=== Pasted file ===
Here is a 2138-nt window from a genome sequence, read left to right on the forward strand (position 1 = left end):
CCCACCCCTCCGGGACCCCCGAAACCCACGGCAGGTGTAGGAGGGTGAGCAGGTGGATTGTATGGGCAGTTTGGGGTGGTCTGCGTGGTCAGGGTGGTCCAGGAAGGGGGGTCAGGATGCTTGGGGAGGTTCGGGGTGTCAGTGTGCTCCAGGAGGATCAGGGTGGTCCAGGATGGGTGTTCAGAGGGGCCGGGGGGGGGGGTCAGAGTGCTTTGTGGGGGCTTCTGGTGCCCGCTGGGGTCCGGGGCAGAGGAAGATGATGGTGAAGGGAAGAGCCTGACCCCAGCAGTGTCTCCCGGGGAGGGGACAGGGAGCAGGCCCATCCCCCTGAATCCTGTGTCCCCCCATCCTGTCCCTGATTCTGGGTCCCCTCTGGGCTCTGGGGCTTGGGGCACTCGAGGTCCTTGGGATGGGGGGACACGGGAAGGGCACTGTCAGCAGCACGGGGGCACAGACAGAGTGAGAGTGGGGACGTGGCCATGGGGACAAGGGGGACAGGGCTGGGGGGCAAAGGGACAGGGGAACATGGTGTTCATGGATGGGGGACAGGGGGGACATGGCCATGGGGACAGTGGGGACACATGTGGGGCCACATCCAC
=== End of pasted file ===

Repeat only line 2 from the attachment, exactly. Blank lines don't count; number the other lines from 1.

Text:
CCCACCCCTCCGGGACCCCCGAAACCCACGGCAGGTGTAGGAGGGTGAGCAGGTGGATTGTATGGGCAGTTTGGGGTGGTCTGCGTGGTCAGGGTGGTCCAGGAAGGGGGGTCAGGATGCTTGGGGAGGTTCGGGGTGTCAGTGTGCTCCAGGAGGATCAGGGTGGTCCAGGATGGGTGTTCAGAGGGGCCGGGGGGGGGGGTCAGAGTGCTTTGTGGGGGCTTCTGGTGCCCGCTGGGGTCCGGGGCAGAGGAAGATGATGGTGAAGGGAAGAGCCTGACCCCAGCAGTGTCTCCCGGGGAGGGGACAGGGAGCAGGCCCATCCCCCTGAATCCTGTGTCCCCCCATCCTGTCCCTGATTCTGGGTCCCCTCTGGGCTCTGGGGCTTGGGGCACTCGAGGTCCTTGGGATGGGGGGACACGGGAAGGGCACTGTCAGCAGCACGGGGGCACAGACAGAGTGAGAGTGGGGACGTGGCCATGGGGACAAGGGGGACAGGGCTGGGGGGCAAAGGGACAGGGGAACATGGTGTTCATGGATGGGGGACAGGGGGGACATGGCCATGGGGACAGTGGGGACACATGTGGGGCCACATCCAC